Anyone who has ever been to a beer tent knows how much trash piles up by the end of the day. Large trashcans are usually overflowing with plastic cups and evidence of the massive amounts of food consumed with the beer. The scene isn’t exactly an environmentally friendly one.
Now imagine a beer tent serving more than 1,500 people and ending up with only two small bags of trash. Sound impossible? It’s not if the majority of the waste is recyclable or compostable.
For Homecoming weekend at Aquinas College this year, the Center for Sustainability there wanted to try something different -- a zero waste initiative. Working in collaboration with the Center, the Alumni Relations department and a student group called Students Driving for Sustainability (S3) spent many months planning ways to reduce the amount of trash that could eventually end up in the landfill from this event.
As a result, a beer tent that weekend produced only two small bags of trash. The rest of the waste was split between 16 bags of recyclable material and 12.5 bags of compostable material.
An 11-member, volunteer zero waste team was positioned at multiple waste stations throughout the campus for the Sept. 29 Homecoming weekend. They guided people on which items should go in the recycle, compost, or trash bins.
Prior to Homecoming weekend, the team contacted every vendor and asked that the items they used be either recyclable or compostable.
“We ended up composting or recycling 95 percent of the waste that day,” says the Center’s Program Director, Jessica Eimer.
Another waste eliminating effort the Center for Sustainability initiated was to reduce the amount of Homecoming weekend communication materials printed. An event app was created for attendees instead of a multiple-page printed program, with technical training provided to those who needed it. Mailings were cut to a fourth of what they were in previous years and Eimer says reducing overall paper use is a big focus throughout the campus.
Aquinas currently has one of the most aggressive zero waste initiatives among colleges across the nation. As a part of the American College and University Presidents Climate Commitment, they had originally committed to becoming a zero waste campus by 2020. Confident about their sustainability program, the campus has now bumped up that deadline to 2014.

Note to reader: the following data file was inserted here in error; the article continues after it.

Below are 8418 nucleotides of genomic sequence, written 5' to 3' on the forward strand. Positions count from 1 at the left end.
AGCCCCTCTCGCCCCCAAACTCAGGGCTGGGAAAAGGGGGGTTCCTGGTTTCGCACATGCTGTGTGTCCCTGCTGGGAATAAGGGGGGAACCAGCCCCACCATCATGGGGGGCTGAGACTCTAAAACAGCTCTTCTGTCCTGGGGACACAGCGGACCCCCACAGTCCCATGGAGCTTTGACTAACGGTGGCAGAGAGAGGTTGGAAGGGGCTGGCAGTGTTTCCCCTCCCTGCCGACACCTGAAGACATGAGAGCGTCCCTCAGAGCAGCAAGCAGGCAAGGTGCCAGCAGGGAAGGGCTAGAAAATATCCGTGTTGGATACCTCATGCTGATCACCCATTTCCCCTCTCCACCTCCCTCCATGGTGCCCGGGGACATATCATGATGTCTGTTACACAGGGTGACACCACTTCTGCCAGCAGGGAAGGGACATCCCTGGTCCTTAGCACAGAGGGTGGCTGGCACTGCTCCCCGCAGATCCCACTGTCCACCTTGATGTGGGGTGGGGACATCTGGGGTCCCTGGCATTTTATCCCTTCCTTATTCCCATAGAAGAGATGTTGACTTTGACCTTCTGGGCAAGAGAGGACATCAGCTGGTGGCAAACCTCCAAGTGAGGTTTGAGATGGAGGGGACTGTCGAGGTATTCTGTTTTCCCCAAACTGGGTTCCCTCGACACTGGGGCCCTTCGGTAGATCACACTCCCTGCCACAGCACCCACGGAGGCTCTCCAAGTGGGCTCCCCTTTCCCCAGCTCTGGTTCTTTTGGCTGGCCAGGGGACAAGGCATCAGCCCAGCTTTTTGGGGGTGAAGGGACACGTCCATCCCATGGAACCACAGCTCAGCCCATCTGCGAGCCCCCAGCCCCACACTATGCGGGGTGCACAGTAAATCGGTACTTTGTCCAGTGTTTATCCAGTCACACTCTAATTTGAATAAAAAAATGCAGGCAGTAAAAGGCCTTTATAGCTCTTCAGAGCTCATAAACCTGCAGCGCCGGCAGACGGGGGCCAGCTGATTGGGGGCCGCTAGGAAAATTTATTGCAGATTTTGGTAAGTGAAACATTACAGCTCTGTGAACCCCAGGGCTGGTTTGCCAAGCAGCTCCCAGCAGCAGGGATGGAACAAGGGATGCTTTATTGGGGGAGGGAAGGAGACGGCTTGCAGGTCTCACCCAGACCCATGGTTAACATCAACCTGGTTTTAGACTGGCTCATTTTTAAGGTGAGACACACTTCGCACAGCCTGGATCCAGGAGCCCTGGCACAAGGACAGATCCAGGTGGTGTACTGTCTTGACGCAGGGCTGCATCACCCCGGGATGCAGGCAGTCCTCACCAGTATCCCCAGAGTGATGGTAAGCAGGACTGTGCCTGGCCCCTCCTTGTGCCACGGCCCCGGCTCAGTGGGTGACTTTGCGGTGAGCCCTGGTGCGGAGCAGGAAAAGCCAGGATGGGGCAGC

Their zero waste team plans to work in collaboration with faculty, staff, and students to reduce waste by 25 percent each semester for the next two years through education and campus-wide composting and recycling efforts. A zero waste website is being developed as well.
Eimer says the zero waste initiative is “an opportunity to educate the campus community on how to compost and recycle waste properly.”
Zero waste, as defined by the Zero Waste International Alliance, means that 90 percent or more of the waste is diverted from the landfill or incinerator and recycled or composted instead.
“We are aiming to get to as close to 100 percent as possible,” says Eimer.
She believes that zero waste education, along with making it easier for people to compost and recycle, will play an important role in changing the culture at Aquinas and allow them to meet their 2014 goal.
To find out more about the Zero Waste Initiative at Aquinas and support this effort:
- Visit the Center for Sustainability at Aquinas College
online to find out more.
- Donate to the Zero Waste Initiative at Aquinas. Your contribution will help cover the cost of additional collection containers, educational efforts, and the on-going waste audits. Make checks payable to Aquinas College and mail to Jessica Eimer, 1607 Robinson Rd. SE, Grand Rapids, MI 49506.
Source: Jessica Eimer, Program Director, Center for Sustainability at Aquinas College
Writer: Heidi Stukkie, Do Good Editor
Images provided by the Center for Sustainability at Aquinas College.